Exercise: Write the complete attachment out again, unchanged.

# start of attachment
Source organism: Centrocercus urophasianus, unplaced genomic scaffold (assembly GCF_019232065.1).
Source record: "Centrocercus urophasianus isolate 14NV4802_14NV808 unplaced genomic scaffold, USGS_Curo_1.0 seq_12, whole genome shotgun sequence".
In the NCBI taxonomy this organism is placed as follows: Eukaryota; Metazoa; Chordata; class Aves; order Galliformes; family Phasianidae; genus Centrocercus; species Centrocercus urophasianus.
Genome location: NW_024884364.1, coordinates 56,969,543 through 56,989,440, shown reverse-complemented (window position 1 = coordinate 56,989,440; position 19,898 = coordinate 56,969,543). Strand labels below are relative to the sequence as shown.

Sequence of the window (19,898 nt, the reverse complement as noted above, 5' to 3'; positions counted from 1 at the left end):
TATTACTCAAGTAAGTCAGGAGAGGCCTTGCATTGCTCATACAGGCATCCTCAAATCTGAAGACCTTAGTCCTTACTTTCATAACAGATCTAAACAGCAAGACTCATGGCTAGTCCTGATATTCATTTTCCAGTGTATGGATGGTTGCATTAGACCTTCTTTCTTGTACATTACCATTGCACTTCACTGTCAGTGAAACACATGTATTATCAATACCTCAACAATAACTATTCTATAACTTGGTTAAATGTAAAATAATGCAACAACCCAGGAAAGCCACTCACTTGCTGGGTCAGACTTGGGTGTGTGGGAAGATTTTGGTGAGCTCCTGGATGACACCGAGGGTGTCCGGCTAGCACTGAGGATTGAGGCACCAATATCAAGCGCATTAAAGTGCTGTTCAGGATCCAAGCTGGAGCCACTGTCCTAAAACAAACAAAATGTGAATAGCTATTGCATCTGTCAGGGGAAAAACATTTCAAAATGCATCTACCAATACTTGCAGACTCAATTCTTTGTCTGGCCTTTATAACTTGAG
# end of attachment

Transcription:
Source organism: Centrocercus urophasianus, unplaced genomic scaffold (assembly GCF_019232065.1).
Source record: "Centrocercus urophasianus isolate 14NV4802_14NV808 unplaced genomic scaffold, USGS_Curo_1.0 seq_12, whole genome shotgun sequence".
In the NCBI taxonomy this organism is placed as follows: Eukaryota; Metazoa; Chordata; class Aves; order Galliformes; family Phasianidae; genus Centrocercus; species Centrocercus urophasianus.
Genome location: NW_024884364.1, coordinates 56,969,543 through 56,989,440, shown reverse-complemented (window position 1 = coordinate 56,989,440; position 19,898 = coordinate 56,969,543). Strand labels below are relative to the sequence as shown.

Sequence of the window (19,898 nt, the reverse complement as noted above, 5' to 3'; positions counted from 1 at the left end):
TATTACTCAAGTAAGTCAGGAGAGGCCTTGCATTGCTCATACAGGCATCCTCAAATCTGAAGACCTTAGTCCTTACTTTCATAACAGATCTAAACAGCAAGACTCATGGCTAGTCCTGATATTCATTTTCCAGTGTATGGATGGTTGCATTAGACCTTCTTTCTTGTACATTACCATTGCACTTCACTGTCAGTGAAACACATGTATTATCAATACCTCAACAATAACTATTCTATAACTTGGTTAAATGTAAAATAATGCAACAACCCAGGAAAGCCACTCACTTGCTGGGTCAGACTTGGGTGTGTGGGAAGATTTTGGTGAGCTCCTGGATGACACCGAGGGTGTCCGGCTAGCACTGAGGATTGAGGCACCAATATCAAGCGCATTAAAGTGCTGTTCAGGATCCAAGCTGGAGCCACTGTCCTAAAACAAACAAAATGTGAATAGCTATTGCATCTGTCAGGGGAAAAACATTTCAAAATGCATCTACCAATACTTGCAGACTCAATTCTTTGTCTGGCCTTTATAACTTGAG